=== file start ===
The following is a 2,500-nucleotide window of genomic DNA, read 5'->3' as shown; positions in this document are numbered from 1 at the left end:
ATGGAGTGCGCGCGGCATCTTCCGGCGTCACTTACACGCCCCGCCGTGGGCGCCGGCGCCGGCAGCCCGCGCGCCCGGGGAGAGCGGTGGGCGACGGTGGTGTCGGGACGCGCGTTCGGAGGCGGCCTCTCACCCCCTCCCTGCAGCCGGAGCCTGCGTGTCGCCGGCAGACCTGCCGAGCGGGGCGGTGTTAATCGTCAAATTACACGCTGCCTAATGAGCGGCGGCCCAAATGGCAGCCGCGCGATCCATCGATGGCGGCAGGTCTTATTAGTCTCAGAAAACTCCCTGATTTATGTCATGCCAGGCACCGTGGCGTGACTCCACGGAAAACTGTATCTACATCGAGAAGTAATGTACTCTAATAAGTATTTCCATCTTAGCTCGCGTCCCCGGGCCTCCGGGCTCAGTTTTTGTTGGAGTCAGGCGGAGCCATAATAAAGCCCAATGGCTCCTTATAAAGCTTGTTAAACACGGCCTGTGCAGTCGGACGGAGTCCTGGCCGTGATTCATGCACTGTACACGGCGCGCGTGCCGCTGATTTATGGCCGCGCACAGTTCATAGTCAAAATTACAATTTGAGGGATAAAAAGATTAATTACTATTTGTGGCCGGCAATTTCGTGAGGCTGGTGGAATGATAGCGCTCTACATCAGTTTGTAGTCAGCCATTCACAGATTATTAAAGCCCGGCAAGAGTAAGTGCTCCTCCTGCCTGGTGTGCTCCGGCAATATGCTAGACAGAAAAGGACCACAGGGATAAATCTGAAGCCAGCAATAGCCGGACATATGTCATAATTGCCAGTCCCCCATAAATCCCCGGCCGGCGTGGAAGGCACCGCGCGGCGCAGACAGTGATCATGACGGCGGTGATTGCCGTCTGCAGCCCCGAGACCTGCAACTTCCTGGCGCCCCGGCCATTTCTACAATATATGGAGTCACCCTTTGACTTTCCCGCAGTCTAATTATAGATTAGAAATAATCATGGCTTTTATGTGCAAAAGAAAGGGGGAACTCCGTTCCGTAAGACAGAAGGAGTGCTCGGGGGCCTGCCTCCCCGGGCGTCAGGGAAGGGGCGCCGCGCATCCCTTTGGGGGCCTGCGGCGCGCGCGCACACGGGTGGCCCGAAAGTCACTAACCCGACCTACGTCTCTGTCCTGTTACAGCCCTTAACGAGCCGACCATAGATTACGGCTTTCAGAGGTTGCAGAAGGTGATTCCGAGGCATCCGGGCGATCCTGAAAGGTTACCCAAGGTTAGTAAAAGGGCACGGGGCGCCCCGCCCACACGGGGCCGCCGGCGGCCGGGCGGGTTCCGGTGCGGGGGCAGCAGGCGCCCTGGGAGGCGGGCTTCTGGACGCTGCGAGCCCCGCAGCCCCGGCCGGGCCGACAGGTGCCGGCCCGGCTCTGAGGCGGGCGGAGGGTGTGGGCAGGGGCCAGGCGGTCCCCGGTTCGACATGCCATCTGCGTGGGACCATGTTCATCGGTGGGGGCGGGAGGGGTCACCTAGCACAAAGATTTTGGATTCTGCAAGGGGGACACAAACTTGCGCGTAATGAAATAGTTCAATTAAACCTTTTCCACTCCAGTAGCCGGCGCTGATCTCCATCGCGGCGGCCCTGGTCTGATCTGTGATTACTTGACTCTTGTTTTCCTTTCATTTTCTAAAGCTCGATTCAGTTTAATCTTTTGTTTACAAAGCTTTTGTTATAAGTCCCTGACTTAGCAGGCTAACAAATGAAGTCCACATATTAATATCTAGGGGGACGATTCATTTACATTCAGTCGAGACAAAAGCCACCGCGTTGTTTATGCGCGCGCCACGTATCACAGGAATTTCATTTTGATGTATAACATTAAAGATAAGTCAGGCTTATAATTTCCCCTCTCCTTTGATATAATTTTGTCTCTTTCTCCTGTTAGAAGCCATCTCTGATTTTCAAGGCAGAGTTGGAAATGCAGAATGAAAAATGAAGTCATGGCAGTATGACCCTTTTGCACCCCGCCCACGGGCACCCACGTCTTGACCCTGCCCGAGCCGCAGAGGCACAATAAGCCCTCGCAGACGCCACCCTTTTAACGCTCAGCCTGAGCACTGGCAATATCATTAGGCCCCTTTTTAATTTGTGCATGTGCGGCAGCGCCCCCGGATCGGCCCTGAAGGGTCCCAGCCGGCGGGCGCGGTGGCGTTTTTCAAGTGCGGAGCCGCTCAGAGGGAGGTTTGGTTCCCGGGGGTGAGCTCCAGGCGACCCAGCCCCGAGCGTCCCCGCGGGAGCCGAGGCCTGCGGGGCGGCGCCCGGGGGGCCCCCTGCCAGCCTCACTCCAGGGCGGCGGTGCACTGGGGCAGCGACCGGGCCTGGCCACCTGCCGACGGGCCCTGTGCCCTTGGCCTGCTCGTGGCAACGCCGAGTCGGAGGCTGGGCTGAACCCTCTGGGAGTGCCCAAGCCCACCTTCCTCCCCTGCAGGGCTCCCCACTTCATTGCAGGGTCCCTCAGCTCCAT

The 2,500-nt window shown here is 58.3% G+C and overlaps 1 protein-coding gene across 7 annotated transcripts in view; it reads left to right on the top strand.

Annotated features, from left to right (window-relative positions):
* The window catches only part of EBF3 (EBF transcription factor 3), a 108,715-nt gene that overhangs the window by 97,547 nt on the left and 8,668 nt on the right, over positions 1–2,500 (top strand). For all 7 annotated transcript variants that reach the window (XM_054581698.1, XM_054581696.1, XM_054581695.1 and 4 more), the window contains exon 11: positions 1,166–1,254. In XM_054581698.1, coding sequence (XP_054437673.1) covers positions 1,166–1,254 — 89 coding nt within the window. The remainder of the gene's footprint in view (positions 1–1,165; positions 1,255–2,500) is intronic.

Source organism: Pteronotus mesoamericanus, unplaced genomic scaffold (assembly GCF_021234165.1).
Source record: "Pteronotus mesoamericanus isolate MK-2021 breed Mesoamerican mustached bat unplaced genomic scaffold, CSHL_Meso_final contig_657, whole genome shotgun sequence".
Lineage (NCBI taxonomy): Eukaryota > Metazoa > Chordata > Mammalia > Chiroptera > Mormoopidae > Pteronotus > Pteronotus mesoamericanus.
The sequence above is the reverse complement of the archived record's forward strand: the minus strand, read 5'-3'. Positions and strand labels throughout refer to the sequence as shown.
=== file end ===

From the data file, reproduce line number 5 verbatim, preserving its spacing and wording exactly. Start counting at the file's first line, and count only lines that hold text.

* The window catches only part of EBF3 (EBF transcription factor 3), a 108,715-nt gene that overhangs the window by 97,547 nt on the left and 8,668 nt on the right, over positions 1–2,500 (top strand). For all 7 annotated transcript variants that reach the window (XM_054581698.1, XM_054581696.1, XM_054581695.1 and 4 more), the window contains exon 11: positions 1,166–1,254. In XM_054581698.1, coding sequence (XP_054437673.1) covers positions 1,166–1,254 — 89 coding nt within the window. The remainder of the gene's footprint in view (positions 1–1,165; positions 1,255–2,500) is intronic.